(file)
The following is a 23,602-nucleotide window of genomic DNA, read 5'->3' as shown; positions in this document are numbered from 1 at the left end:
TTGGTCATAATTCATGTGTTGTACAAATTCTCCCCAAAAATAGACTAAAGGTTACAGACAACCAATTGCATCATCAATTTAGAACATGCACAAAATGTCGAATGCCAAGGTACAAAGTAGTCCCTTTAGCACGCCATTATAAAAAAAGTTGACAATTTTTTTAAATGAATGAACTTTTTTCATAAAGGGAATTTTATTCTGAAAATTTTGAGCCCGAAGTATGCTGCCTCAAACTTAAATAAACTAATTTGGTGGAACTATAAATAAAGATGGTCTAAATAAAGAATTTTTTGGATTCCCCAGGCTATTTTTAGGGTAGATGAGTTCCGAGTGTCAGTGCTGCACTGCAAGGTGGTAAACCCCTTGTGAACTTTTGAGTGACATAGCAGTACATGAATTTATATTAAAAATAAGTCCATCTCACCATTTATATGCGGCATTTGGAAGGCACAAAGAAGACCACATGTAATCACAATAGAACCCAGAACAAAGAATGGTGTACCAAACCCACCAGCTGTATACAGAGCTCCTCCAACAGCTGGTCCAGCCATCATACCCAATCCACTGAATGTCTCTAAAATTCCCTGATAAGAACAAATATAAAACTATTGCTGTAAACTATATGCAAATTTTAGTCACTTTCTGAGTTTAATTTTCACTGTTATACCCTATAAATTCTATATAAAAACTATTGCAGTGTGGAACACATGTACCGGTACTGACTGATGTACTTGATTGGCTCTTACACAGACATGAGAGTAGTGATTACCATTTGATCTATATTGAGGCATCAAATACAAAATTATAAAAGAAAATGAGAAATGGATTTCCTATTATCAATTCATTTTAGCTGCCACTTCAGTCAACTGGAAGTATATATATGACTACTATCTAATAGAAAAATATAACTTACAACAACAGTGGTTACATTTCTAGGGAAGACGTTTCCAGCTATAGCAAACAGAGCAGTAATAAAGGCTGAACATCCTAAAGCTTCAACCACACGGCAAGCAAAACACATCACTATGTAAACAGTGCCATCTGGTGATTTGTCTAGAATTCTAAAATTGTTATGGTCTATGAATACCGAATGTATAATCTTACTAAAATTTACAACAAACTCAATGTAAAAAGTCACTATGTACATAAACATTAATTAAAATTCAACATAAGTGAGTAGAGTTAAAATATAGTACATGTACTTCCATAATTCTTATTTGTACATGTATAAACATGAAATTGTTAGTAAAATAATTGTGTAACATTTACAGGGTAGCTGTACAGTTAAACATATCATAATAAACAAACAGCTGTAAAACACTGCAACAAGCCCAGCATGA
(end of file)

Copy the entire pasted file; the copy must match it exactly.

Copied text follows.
The following is a 23,602-nucleotide window of genomic DNA, read 5'->3' as shown; positions in this document are numbered from 1 at the left end:
TTGGTCATAATTCATGTGTTGTACAAATTCTCCCCAAAAATAGACTAAAGGTTACAGACAACCAATTGCATCATCAATTTAGAACATGCACAAAATGTCGAATGCCAAGGTACAAAGTAGTCCCTTTAGCACGCCATTATAAAAAAAGTTGACAATTTTTTTAAATGAATGAACTTTTTTCATAAAGGGAATTTTATTCTGAAAATTTTGAGCCCGAAGTATGCTGCCTCAAACTTAAATAAACTAATTTGGTGGAACTATAAATAAAGATGGTCTAAATAAAGAATTTTTTGGATTCCCCAGGCTATTTTTAGGGTAGATGAGTTCCGAGTGTCAGTGCTGCACTGCAAGGTGGTAAACCCCTTGTGAACTTTTGAGTGACATAGCAGTACATGAATTTATATTAAAAATAAGTCCATCTCACCATTTATATGCGGCATTTGGAAGGCACAAAGAAGACCACATGTAATCACAATAGAACCCAGAACAAAGAATGGTGTACCAAACCCACCAGCTGTATACAGAGCTCCTCCAACAGCTGGTCCAGCCATCATACCCAATCCACTGAATGTCTCTAAAATTCCCTGATAAGAACAAATATAAAACTATTGCTGTAAACTATATGCAAATTTTAGTCACTTTCTGAGTTTAATTTTCACTGTTATACCCTATAAATTCTATATAAAAACTATTGCAGTGTGGAACACATGTACCGGTACTGACTGATGTACTTGATTGGCTCTTACACAGACATGAGAGTAGTGATTACCATTTGATCTATATTGAGGCATCAAATACAAAATTATAAAAGAAAATGAGAAATGGATTTCCTATTATCAATTCATTTTAGCTGCCACTTCAGTCAACTGGAAGTATATATATGACTACTATCTAATAGAAAAATATAACTTACAACAACAGTGGTTACATTTCTAGGGAAGACGTTTCCAGCTATAGCAAACAGAGCAGTAATAAAGGCTGAACATCCTAAAGCTTCAACCACACGGCAAGCAAAACACATCACTATGTAAACAGTGCCATCTGGTGATTTGTCTAGAATTCTAAAATTGTTATGGTCTATGAATACCGAATGTATAATCTTACTAAAATTTACAACAAACTCAATGTAAAAAGTCACTATGTACATAAACATTAATTAAAATTCAACATAAGTGAGTAGAGTTAAAATATAGTACATGTACTTCCATAATTCTTATTTGTACATGTATAAACATGAAATTGTTAGTAAAATAATTGTGTAACATTTACAGGGTAGCTGTACAGTTAAACATATCATAATAAACAAACAGCTGTAAAACACTGCAACAAGCCCAGCATGA